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2006 05 02
Pop! Architecture Goes Mainstream
A series on the appeal and popularity of all things architectural

Architecture is currently enjoying an immense popularity well beyond the confines of the profession. With the Bilbao Effect securely ensconced in every marketing expert’s lexicon, and cities clamouring for Starchitect attention, everyone, it seems, wants to be invited to the party.

Without wishing to claim primary ownership of good ideas, or snobbishly tap our watches as the undesigned legions discover the wonders of symmetry and solid materials, the following opens a series on the ubiquity of architecture in popular culture, from starchitects and fashion to the language of the media. A greater demand for beauty, well-made objects, and intriguing spatial experiences, after all, can only be a good thing.

Pop!1 The Architect of Everything

‘Architect’ is derived from the Latin architectus and from the Greek arkhitekton, meaning chief or master builder. The word itself is experiencing a resurgence in everyday parlance, or at least in the media, but not for things specifically architectural:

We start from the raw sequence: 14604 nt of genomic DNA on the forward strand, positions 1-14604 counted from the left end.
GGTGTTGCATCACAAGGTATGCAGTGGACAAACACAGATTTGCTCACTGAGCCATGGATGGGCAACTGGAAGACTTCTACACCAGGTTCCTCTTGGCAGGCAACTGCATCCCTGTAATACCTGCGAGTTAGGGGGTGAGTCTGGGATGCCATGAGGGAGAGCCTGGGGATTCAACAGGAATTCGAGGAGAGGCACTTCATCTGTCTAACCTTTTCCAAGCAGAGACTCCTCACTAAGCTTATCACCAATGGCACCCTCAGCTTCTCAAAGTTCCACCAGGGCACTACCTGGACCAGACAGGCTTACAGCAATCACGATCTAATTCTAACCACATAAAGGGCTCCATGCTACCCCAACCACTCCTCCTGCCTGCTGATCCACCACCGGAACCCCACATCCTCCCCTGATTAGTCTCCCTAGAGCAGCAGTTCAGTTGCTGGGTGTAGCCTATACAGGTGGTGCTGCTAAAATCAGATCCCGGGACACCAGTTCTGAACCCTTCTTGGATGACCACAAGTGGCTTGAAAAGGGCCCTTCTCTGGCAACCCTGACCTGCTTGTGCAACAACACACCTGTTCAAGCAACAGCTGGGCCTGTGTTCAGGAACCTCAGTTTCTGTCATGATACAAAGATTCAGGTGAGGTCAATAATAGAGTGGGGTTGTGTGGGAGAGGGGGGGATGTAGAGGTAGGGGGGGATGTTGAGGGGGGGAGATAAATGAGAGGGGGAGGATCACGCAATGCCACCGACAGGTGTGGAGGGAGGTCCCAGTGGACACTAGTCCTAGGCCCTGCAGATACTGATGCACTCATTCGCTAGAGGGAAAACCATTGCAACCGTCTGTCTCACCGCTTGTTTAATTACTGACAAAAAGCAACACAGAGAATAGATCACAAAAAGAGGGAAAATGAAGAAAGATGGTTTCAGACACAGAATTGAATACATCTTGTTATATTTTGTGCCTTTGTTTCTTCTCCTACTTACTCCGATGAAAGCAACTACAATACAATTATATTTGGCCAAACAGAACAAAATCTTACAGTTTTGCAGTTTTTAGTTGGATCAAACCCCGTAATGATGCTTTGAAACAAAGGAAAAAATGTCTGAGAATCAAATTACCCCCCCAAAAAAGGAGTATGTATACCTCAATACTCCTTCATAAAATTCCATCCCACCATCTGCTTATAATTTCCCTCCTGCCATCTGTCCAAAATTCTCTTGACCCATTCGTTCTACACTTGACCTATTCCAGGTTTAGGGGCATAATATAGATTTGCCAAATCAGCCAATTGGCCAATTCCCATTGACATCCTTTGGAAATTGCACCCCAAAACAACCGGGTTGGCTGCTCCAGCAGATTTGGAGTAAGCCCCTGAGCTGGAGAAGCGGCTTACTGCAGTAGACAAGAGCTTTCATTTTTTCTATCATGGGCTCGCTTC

George W. Bush called Karl Rove 'the architect' of his re-election victory. Heinrich Himmler is the architect of genocide, Khalid Shaikh Mohammed of al Qaeda, the alleged mastermind of the Sept. 11 attacks, is the architect of terror. Paul Wolfowitz is chief architect of the US war in Iraq; George F. Kennan, that of the cold war. From the architect of India's nuclear program (Homi Jehangir Bhabha) to self-help books on becoming the architect of your own destiny (Sacred Geometry Oracle: Become the Architect of Your Life, by John Greer), the designing schemes of architects seem to be everywhere.

The term’s association with warfare seems more and more common: The online edition of the American Heritage Dictionary of the English Language defines ‘architect’ as follows:

1. One who designs and supervises the construction of buildings or other large structures.
2. One that plans or devises: a country considered to be the chief architect of war in the Middle East.

Considering the unsavoury nature of the affairs moulded into submission by the aforementioned master builders, not to mention the aspirations of world domination, can this do anything to deflate the notorious architect’s ego?
[email this story] Posted by Alexandra McIntosh on 05/02 at 04:48 AM

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